There’s no one he can relate to simply because it has never happened in the history of the game. 

“That makes me prouder than anything,’’ A.J. Nola said, “hearing stuff like that. It’s a blessing, and then some. I’m as happy as anyone.’’ 

He just wishes there wasn’t winner and loser with the stakes so high. 

“During the season it was fun,’’ A.J. Nola said. “We know what it means to each of their cities. And it makes it a lot harder. A lot harder.’’ 

Yet, while they may be brothers, they are also fierce competitors. It’s why Austin Nola gave a comprehensive scouting report on his brother in the hitter’s meetings. 

“Well, I do know him,’’ Austin Nola said, “pretty well. Really, really well.’’ 

The Padres laughed, and said, yes, Nola spoke up at the hitters’ meetings, telling them how best to attack his brother, and to beat them. 

Nothing personal, but the Nolas are in this series to win it, and not particularly spare each other’s feelings. 

“This is fun, this is competitive,’’ Austin Nola said, “this is what you live for. You want to compete on the big stage against each other. There’s some friendly smack talk. You got to be that way, right?’’ 

The Nola brothers, who played whiffle ball together as kids, and were on the same high school team and collegiate team at LSU, wish they had taken a snap shot of the first time they faced one another. They know it’s a moment they’ll forever treasure. 

“Stepping in the box against your brother in a situation in a big-league game, I wish I could hold the moment,’’ Austin Nola said. “I wish I could press pause on the time button. 

“It’s special. It’s a family thing. I’ll always remember it. He’ll always remember it. My family will always remember it. 

“I’m sure we’ll be talking about this 20 years from now when we’re all sitting around Christmas time.’’ 

It’s just that they have no plans to re-live the moment any time soon. Austin and Aaron Nola, who got together for breakfast Monday morning, are expected to have a family dinner Thursday in Philadelphia with their family. 

Maybe the conversation will come up then. 

Maybe not. 

“Last time they matched up we went back to Austin’s house,’’ A.J. Nola said, “we chatted and really didn’t say one word about the game.’’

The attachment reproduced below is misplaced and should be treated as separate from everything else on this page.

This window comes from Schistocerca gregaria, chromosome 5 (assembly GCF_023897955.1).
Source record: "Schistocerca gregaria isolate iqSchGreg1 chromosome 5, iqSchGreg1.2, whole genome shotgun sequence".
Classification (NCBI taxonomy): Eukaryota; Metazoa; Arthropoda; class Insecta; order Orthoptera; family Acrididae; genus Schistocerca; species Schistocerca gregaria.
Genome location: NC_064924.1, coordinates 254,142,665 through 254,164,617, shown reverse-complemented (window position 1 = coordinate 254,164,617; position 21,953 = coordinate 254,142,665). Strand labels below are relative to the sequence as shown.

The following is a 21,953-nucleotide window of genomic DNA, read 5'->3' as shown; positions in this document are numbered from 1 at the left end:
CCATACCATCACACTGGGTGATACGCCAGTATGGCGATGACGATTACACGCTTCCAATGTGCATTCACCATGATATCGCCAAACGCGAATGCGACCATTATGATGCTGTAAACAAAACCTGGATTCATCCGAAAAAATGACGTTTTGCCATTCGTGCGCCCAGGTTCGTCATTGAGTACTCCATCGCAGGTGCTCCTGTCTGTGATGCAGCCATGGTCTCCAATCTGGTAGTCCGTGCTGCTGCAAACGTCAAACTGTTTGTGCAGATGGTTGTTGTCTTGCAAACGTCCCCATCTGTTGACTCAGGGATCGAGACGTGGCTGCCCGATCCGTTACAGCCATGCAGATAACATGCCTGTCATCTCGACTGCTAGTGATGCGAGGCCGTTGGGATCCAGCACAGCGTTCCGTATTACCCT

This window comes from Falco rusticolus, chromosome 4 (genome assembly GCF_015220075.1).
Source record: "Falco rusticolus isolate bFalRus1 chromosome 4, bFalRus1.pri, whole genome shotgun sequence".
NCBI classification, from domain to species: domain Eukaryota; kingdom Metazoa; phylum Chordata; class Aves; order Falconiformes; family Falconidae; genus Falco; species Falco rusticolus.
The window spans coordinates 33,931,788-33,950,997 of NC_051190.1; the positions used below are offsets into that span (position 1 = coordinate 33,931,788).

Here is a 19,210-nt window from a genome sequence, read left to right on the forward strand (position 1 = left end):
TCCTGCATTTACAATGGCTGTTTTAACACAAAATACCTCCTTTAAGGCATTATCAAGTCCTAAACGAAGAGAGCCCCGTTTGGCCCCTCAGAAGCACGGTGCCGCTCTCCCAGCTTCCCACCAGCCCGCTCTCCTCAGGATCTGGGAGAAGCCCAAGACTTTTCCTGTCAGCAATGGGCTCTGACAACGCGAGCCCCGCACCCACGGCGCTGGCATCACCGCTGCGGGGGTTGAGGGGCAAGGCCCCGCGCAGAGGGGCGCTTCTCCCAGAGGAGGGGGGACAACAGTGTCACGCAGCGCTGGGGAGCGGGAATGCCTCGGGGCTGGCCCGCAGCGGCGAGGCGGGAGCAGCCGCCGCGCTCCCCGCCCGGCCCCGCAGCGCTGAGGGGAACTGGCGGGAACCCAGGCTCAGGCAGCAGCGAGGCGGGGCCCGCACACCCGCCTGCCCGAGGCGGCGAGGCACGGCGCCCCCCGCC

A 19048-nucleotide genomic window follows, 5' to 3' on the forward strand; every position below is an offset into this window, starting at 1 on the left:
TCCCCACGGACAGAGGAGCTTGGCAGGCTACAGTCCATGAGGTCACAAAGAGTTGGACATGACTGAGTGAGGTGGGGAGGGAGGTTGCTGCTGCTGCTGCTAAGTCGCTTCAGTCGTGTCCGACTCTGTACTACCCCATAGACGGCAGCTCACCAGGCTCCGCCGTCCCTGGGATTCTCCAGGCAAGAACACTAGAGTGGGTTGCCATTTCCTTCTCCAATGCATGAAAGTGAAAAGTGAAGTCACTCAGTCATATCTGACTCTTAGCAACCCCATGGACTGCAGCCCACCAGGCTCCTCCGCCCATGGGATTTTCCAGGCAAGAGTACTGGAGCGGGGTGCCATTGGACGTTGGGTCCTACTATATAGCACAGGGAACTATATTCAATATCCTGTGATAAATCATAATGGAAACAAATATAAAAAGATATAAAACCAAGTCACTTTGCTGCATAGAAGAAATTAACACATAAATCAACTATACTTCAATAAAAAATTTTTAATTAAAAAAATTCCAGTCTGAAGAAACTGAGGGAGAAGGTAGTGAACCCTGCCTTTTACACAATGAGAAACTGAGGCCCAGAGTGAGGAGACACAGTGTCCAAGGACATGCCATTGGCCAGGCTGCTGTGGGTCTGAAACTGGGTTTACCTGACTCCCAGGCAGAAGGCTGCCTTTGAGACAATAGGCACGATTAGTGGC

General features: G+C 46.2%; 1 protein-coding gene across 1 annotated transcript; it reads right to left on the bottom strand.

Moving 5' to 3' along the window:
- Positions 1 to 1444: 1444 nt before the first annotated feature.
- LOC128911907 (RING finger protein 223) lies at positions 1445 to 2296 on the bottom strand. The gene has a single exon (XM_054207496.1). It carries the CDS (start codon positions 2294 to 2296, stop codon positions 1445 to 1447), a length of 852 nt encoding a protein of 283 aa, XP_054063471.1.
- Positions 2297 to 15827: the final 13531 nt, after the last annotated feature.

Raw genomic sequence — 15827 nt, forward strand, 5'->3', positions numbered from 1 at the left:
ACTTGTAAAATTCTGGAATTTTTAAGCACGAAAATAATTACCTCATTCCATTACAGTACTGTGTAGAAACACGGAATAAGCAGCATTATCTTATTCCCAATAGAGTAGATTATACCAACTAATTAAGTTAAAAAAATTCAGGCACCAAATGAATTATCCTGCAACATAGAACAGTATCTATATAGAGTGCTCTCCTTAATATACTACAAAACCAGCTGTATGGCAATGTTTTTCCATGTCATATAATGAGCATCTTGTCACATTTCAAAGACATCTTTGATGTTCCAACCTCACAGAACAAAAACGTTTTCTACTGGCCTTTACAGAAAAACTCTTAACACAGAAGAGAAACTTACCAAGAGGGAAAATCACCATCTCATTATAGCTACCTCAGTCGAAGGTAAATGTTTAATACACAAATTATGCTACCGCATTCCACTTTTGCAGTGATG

The two brothers are best of friends, with Aaron playing baseball because of Austin, who’s three years older, and Austin still playing because of perseverance inspired by Aaron. 

Still, it doesn’t mean they don’t want to beat each other’s heads in, just like brothers do. 

“It’s competitive, right?,’’ Austin Nola said. “That’s the way it’s always been. Nothing’s changed, right? The competition is always there, and it will always be. He never gives in. You can always tell.  

“He’s a competitor. He’s an ultimate competitor. That’s the kind of pitcher he is. That’s what makes him so successful.’’ 

Still, Austin says, it’s tough knowing your success came against family, but any guilt feelings have vanished over the years. 

“I love the empathy stuff,’’ Austin Nola said, “but we want to win. He’ll tell you the same thing. It’s the postseason. We’re going all out. There’s no empathy here. 

“We want to help our team win. That’s how it goes, right? You want to do everything you can to win.’’ 

Says Aaron Nola, who had faced his brother just twice before, yielding one hit in six at-bats: “It’s the same as it was the first time we played against each other. We’re trying to win. They’re trying to win. That’s what it comes down to.’’ 

The Nola brothers could be matched up one more time, perhaps Game 6 of the NLCS, with the family already bracing for the emotional confrontation. 

The winner of the NLCS goes to the World Series. 

The loser goes home. 

When the World Series is over, and the family gathers at the Thanksgiving dinner table, what will the conversation be like for the Nolas. 

“I don’t think there will be one,’’ A.J. Nola said. “I just don’t.’’ 

Follow Bob Nightengale on Twitter @Bnightengale